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Title: The influence of relative humidity on interparticle force
Author: Tyrell, James W. G.
ISNI:       0000 0001 3540 4986
Awarding Body: University of Surrey
Current Institution: University of Surrey
Date of Award: 1999
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Forces acting between individual grains in a powder can have a critical and controlling effect on powder bulk behaviour. Operations such as powder flow, fluidisation, compaction, agglomeration and mixing are all influenced significantly by the intensity of interparticle forces. This is especially true when the particle size falls below around 100 mum at which point the surface forces outweigh the force due to gravity acting on a single particle. Studies of cohesion using bulk powder samples are of limited use because it is difficult to decouple the fundamental mechanisms of interparticle force from other contributions to cohesion such as variations in the powder microstructure, or geometric interlocking of individual particles. A review of the relevant literature has unearthed conflicting evidence associated with the influence of relative humidity (RH) on both bulk powder cohesion and interparticle force. Therefore there is a need for experimental force studies at the scale of the individual particle to identify the fundamental mechanisms that prevail and resolve some of the apparent uncertainty that currently exists. A custom built force instrument, incorporating Atomic Force Microscope (AFM) technology, was designed, constructed and commissioned. This instrument was used to quantify the interactions between particles of around 40 mum in diameter and flat surfaces as a function of the relative humidity of the surrounding air. Interactions between soda-lime glass surfaces, gold surfaces and amorphous quartz surfaces were studied. Striking results were obtained on soda-lime glass surfaces upon decreasing the RH from > 70% to around 40%. At this point the glass surfaces suddenly exhibited a strong repulsion upon approach. The range of this repulsion was observed at separation distances as great as 250 nm. Once the surfaces were brought into contact the strong repulsion was accompanied by a very large force of adhesion. This strong repulsion and associated peak value of adhesion was not observed at other RH values and was specific to desorption rather than adsorption. Force curves for gold and quartz surfaces showed no such repulsion and peak adhesion. It is thought that the critical humidity coincides with the formation of a complete monolayer of adsorbed water molecules. A number of possible explanations have been offered for the effect and its uniqueness to soda-lime glass in the present experiments. Theoretical calculations of adhesion force have been performed based on the concept of capillary meniscus formation. Calculations give values of around 17000 nN for a sphere 40 mum in diameter and a contact angle of 20°. These values are somewhat larger than measured values in all cases apart from peak adhesion. It is thought that at low humidities there is insufficient water adsorbed to overcome the effect of surface roughness. Contact occurs at asperities, which reduces the expected contact area and hence leads to an adhesive force that is lower than predicted. At humidities > 80% the experiments show evidence of capillary elongation upon surface separation. This implies that the surface adsorbed film is mobile with bulk liquid being drawn into the bridge under the action of the surface tension force. The associated increase in bridge volume and the change in bridge curvature with I elongation will tend to equalise the Laplace pressure inside the bridge and therefore give a value of adhesion that is lower than predicted.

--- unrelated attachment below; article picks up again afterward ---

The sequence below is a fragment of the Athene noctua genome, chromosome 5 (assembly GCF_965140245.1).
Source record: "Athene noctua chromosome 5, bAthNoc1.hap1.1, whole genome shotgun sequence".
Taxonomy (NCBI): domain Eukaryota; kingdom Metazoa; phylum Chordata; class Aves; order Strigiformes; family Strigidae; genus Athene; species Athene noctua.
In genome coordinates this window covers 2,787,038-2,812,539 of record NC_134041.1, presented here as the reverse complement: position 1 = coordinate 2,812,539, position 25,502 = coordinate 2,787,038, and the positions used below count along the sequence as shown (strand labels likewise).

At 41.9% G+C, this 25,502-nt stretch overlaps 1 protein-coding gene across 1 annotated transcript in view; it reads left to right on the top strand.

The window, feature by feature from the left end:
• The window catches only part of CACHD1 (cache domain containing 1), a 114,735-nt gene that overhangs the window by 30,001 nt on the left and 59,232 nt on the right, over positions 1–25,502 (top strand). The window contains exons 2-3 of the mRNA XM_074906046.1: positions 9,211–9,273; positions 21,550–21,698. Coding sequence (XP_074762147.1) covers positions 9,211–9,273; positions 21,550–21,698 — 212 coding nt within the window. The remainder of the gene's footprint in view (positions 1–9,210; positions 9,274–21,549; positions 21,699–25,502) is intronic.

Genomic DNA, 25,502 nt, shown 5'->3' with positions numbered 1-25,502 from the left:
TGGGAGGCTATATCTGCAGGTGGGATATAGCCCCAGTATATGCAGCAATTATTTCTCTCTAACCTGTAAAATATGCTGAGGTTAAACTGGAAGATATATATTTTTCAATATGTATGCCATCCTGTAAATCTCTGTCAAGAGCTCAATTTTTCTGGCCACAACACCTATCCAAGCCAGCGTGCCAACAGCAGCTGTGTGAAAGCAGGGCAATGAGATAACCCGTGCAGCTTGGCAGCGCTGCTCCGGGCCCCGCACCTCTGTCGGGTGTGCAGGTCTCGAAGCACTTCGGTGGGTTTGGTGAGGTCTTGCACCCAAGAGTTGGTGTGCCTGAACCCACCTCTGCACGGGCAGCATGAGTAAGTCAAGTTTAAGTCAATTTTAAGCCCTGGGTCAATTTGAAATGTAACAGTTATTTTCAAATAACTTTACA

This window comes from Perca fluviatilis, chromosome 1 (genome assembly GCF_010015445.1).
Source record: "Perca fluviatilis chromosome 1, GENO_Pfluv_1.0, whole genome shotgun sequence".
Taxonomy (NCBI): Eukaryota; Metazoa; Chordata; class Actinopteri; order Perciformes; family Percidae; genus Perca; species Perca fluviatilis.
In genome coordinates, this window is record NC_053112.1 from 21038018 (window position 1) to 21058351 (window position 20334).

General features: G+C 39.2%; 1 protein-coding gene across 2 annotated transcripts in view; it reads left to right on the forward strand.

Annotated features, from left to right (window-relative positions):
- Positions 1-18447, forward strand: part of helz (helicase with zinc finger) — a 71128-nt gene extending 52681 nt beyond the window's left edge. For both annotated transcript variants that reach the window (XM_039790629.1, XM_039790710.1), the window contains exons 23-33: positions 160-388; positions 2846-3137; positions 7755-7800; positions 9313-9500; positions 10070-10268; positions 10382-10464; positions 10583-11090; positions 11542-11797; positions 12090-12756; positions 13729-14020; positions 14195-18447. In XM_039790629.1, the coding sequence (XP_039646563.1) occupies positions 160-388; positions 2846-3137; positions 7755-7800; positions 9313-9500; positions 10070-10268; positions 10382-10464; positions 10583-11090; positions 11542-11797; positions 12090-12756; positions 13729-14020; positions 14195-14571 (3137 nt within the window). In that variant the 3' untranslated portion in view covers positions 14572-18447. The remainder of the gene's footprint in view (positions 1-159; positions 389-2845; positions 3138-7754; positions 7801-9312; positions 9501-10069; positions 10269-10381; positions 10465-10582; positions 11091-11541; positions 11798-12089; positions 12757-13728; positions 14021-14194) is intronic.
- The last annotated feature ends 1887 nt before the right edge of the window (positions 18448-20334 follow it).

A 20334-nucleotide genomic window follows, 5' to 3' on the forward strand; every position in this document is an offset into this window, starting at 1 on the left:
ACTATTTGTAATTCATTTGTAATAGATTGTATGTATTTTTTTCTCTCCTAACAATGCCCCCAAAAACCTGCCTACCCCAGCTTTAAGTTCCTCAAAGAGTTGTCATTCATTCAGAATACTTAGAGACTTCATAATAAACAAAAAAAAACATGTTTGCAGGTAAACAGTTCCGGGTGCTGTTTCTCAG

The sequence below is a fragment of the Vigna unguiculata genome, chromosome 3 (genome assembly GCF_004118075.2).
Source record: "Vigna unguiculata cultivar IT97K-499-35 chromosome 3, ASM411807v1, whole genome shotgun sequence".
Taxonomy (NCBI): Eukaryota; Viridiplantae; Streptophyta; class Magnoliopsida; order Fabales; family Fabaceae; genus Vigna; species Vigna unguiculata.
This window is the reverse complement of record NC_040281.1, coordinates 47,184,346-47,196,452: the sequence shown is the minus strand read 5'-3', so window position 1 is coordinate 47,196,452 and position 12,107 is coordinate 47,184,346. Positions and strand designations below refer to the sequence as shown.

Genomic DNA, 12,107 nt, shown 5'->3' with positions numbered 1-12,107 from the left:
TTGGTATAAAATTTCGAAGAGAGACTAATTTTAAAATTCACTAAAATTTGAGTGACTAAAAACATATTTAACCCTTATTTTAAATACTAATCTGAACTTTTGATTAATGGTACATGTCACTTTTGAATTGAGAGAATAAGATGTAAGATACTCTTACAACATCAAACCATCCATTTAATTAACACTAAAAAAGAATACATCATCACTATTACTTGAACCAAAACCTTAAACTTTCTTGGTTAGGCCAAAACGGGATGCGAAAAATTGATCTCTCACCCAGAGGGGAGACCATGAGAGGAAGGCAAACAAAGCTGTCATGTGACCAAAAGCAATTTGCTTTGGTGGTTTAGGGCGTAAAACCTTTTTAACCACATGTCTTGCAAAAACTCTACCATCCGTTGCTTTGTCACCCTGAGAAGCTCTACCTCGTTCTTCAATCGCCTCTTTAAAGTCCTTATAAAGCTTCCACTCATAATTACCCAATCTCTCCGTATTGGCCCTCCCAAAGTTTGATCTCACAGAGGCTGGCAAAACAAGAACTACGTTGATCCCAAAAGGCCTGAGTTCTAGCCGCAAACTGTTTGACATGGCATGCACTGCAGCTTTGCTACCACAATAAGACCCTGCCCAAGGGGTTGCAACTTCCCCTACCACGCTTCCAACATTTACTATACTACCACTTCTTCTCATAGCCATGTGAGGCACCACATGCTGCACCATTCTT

Supervisor: Not available Sponsor: Not available
Qualification Name: Thesis (Ph.D.) Qualification Level: Doctoral
EThOS ID:  DOI: Not available
Keywords: Cohesion; Bulk powder